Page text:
Jennifer Reiley | Kerrville Daily Times |
A new Texas legislative session launches Tuesday, and Kerr County will have new and returning representation in the 85th Legislature.
Dawn Buckingham, an opthamologist from Lakeway, is the newly elected senator representing District 24, which includes Kerr County. She will be sworn in for the first time Tuesday.
“I am so excited,” she said. “Really, for the first time, it seems real — that it’s actually going to happen.”
Buckingham said her general approach to government is “that it should be simpler and less invasive in our daily lives.”
“It’s the same things that are in the campaign — decreasing the footprint of government in our daily lives,” she said. “Looking at the agendas of Gov. Abbott and Lt. Gov. Dan Patrick, we’ll be working on sealing the border and getting rid of sanctuary cities, as well as addressing public education.”
Rep. Andrew Murr returns to his second session in the House of Representatives. He said that in this session, the state is expected to have less funding than it did two years ago, although the Legislature is still waiting on the formal report from the comptroller’s office.
“That will result in some challenging budget decisions in certain areas,” Murr said. “We will also have a discussion about the availability of federal participation in certain areas — Texas border security — with a new administration in Washington, D.C., and whether Texas will continue to fund certain efforts at last biennium’s funding levels. Personally, I believe that the legislature will give serious consideration to changes in both policy and funding in the broad area of mental health.”
In the interim, Murr served on the House Committee on Mental Health.
“We heard many hours of testimony from a vast number of experts in a variety of fields and backgrounds,” he said. “The topic itself covers many areas: insurance, young people and our schools, jails and our criminal justice system, rural access to services, the stigma and financial limitations for access, our outdated state hospital system, professional training, lack of psychiatrists in the state, and the list goes on. I look to actively participate in carrying legislation to make specific policy changes in a number of areas, including criminal justice.”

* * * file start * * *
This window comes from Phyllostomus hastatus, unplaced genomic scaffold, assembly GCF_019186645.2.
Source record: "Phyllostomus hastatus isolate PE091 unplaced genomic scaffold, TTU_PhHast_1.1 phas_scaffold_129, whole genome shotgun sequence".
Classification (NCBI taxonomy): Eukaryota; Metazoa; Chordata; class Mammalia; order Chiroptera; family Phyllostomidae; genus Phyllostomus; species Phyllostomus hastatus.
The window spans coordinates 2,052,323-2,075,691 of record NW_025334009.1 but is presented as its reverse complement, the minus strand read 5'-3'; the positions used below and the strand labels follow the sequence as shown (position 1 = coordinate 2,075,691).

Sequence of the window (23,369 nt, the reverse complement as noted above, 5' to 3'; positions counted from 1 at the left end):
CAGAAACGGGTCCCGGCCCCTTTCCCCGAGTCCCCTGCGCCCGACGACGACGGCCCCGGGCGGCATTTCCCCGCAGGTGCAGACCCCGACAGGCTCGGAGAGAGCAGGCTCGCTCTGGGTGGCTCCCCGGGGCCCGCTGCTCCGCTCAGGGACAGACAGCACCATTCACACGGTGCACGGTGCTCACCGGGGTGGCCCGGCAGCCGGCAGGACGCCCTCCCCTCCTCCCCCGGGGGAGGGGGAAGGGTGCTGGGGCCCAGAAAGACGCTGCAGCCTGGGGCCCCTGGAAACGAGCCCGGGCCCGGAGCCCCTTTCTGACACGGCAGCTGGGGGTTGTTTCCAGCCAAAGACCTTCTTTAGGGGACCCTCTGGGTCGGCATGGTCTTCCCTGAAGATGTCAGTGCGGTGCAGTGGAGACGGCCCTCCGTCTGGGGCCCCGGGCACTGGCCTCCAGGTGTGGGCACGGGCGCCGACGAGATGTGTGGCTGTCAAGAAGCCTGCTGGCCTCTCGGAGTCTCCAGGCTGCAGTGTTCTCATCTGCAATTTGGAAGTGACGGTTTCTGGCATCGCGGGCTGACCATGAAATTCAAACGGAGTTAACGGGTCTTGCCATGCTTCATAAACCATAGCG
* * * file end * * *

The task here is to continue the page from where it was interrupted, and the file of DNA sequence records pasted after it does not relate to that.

Murr said he expects other important priorities this session to include water, child protective services and foster care reform and property rights.
“I anticipate that you will hear a lot of discussion about property taxes,” he said. “Always remember that the State of Texas cannot and does not collect a property tax — our constitution prohibits that. Our local governments levy these taxes as their primary revenue source in order to provide public education, roads, law enforcement and an array of other services. I think we should always turn to our local elected leaders and engage them in this conversation to find out what tools they need to accomplish these public services in the most economical way possible.”
While there is a rush of bills filed prior to the beginning of the session, the deadline to file bills is in March.
“I try to work on meaningful bills that are beneficial to our 12-county House district and the State,” Murr said. “I have a number of bills being drafted. One of those that I have already filed is important to property owners in our part of Texas when dealing with the possibility of a ‘navigable stream.’ It’s focus and goal is to ensure due process when dealing with a state agency attempting to assert control over a small creek or stream that the agency says is navigable but historically has not been treated as such.”
Buckingham said as a first-time senator, she will be working to help pass bills written by more senior members of the Senate on bigger issues. She also expects to be assigned by Patrick to between four and five committees.
“We are anxiously awaiting assignments,” she said. “We’ll be happy wherever he puts us. I did send in requests that were most central to the needs of the district, such as veterans and agriculture.”
Article written by Jennifer Reiley and provided courtesy of the Kerrville Daily Times